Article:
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Libyan rebel delegation set for first official US visit

Text by News Wires

Latest update : 2011-05-12

Members of Libya's rebel Transitional National Council will visit Washington Friday, the White House has said, as the Obama administration considers forging stronger ties with the opposition to Libyan embattled leader Muammar Gaddafi.

AFP - A leading Libyan rebel figure Mahmud Jibril will visit the White House Friday for talks with National Security Advisor Tom Donilon, during his first official visit to Washington, the White House said.

The visit comes as the Obama administration gradually steps up contacts with the opposition to Libyan leader Moamer Kadhafi after seeking to better understand the movement before deciding on the extent of US assistance.

"National Security Advisor Tom Donilon looks forward to welcoming Dr. Mahmud Jibril and the delegation from the Libyan Transitional National Council to the White House on Friday afternoon," the White House said Thursday.

"This is Dr Jibril's first official visit to Washington as president of the Transitional National Council's Executive Bureau," the statement said.

The Libyan rebel movement is becoming increasingly well known in the capitals of nations policing a no-fly zone above Libya and leading assaults against Kadhafi's forces.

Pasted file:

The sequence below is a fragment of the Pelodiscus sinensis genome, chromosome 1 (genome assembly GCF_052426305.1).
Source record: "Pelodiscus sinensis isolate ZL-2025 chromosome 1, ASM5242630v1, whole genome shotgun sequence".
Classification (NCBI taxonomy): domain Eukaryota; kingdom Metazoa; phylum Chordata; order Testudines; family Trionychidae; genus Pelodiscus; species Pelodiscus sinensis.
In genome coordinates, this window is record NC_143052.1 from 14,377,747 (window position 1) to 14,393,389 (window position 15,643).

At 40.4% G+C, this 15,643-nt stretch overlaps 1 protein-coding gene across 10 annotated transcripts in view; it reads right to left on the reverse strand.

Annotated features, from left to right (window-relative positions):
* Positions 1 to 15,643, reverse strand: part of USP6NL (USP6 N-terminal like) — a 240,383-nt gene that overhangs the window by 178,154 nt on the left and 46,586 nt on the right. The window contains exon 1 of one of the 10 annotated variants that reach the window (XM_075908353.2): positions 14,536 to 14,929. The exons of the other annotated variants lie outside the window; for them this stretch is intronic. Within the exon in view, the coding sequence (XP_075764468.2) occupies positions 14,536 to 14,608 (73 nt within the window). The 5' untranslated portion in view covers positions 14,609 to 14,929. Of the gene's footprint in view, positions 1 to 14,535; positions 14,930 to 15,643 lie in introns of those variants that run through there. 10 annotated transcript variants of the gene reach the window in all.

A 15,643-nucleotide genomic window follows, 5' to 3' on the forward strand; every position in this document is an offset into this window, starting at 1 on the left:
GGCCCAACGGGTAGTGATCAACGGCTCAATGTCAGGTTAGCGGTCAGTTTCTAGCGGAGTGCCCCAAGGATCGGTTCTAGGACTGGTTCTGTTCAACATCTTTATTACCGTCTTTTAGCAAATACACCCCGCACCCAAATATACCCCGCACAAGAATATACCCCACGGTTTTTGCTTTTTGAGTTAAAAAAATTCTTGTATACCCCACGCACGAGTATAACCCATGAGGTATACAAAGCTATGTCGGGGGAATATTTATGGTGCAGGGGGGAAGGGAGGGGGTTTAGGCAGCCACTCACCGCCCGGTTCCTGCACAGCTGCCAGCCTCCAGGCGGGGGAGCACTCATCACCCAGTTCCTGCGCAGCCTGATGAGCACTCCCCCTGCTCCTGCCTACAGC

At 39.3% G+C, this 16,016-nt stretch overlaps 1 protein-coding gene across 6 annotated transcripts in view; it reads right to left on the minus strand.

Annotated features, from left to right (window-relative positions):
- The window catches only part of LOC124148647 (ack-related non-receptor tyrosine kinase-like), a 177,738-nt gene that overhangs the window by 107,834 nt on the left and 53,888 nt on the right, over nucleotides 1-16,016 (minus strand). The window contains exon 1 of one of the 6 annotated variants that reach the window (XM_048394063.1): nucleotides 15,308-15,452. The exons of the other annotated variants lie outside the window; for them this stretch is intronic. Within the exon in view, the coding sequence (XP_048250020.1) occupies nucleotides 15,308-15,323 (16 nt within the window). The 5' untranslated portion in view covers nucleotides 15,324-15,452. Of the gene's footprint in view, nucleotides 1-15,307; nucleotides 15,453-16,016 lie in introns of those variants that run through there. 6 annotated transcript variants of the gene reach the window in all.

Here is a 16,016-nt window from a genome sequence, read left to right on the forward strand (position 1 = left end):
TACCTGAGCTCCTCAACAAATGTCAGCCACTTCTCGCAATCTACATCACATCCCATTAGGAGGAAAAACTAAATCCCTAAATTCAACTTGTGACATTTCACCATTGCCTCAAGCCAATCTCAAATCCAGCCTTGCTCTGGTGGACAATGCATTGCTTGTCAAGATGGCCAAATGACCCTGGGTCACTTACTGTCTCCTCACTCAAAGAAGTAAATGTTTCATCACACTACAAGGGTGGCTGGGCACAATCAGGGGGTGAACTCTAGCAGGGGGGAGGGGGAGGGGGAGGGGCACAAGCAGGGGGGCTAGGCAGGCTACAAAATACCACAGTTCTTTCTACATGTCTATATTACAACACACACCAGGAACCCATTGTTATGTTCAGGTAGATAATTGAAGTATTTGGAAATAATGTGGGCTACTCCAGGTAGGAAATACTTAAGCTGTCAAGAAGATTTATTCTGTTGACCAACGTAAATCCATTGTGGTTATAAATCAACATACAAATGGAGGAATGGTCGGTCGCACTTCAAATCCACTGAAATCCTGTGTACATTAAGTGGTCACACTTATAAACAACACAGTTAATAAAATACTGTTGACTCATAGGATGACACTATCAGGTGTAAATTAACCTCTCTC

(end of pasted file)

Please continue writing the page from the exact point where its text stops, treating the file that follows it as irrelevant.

Mustafa Abdul Jalil, the leader of the rebel NTC was in London on Thursday.

Jibril, who handles foreign policy for the council, has also been meeting senior congressional figures and other administration officials in Washington.

Senator John Kerry who chairs the Senate Foreign Relations Committee said lawmakers were "eager to learn more about the opposition movement in Libya."

Unlike France, Italy and Qatar, the United States has not recognized the NTC. Washington says it wants to obtain a "clearer picture" of who they are first before deciding its next step.

A senior US envoy Chris Steens traveled to Benghazi in April to meet leading council members for talks on humanitarian assistance and the council's positions on democracy and human rights.

Earlier, British Prime Minister David Cameron Thursday met Jalil and invited Libya's rebels to open an office in London, their first in a foreign country, in a highly symbolic step for the movement.

Date created : 2011-05-12


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